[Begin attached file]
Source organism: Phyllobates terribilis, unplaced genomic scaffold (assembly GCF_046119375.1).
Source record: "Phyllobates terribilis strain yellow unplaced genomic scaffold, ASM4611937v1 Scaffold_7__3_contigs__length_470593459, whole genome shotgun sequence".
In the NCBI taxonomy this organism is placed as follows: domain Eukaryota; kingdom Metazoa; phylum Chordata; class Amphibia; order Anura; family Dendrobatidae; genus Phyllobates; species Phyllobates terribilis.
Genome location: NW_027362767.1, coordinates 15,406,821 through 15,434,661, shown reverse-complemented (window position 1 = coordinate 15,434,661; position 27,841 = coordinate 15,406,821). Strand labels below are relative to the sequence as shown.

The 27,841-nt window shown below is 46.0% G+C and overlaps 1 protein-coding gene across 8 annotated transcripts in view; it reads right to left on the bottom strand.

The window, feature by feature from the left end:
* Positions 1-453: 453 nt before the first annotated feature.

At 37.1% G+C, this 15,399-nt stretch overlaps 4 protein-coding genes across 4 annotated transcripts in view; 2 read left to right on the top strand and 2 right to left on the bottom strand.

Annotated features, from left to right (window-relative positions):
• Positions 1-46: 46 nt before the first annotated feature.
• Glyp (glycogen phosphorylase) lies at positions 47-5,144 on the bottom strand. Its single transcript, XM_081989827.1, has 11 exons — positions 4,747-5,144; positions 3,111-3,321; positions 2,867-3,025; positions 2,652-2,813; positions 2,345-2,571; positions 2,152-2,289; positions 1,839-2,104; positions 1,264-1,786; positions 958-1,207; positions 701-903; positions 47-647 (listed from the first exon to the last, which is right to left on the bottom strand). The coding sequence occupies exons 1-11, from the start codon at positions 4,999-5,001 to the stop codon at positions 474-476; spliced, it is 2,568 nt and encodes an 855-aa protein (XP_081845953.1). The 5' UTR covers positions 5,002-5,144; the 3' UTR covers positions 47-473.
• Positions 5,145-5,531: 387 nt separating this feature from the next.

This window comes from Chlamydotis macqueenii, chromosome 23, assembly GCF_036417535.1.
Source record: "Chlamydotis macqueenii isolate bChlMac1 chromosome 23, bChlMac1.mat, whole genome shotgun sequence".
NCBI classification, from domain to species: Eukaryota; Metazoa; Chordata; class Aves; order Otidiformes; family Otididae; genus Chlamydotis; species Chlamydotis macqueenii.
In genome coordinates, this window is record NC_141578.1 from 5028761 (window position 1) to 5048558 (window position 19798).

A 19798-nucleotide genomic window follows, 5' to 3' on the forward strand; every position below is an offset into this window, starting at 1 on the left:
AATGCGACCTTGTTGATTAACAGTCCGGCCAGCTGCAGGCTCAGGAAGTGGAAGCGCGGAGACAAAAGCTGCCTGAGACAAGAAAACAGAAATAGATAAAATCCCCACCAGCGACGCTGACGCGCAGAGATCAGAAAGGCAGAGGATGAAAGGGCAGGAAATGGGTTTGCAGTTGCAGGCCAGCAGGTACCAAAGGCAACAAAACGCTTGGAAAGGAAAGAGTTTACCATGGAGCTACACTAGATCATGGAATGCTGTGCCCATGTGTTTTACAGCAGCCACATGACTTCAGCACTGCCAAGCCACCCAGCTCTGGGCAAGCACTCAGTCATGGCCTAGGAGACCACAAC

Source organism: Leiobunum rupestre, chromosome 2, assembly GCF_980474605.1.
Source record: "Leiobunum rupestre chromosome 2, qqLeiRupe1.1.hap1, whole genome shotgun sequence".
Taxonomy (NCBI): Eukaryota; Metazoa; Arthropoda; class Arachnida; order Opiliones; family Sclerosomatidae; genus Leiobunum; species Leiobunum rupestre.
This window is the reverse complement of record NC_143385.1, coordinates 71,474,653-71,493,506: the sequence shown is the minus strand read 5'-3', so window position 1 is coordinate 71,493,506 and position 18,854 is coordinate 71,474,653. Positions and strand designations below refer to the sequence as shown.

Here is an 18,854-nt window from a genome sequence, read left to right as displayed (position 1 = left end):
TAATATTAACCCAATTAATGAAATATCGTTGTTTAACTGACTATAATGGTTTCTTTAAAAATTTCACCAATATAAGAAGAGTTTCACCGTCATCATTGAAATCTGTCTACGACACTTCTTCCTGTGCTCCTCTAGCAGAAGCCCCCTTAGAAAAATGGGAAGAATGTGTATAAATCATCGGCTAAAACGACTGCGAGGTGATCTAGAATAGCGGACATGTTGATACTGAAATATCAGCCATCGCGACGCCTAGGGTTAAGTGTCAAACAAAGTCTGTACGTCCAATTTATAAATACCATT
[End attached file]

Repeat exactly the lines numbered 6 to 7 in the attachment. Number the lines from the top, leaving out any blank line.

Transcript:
The window, feature by feature from the left end:
* Positions 1-453: 453 nt before the first annotated feature.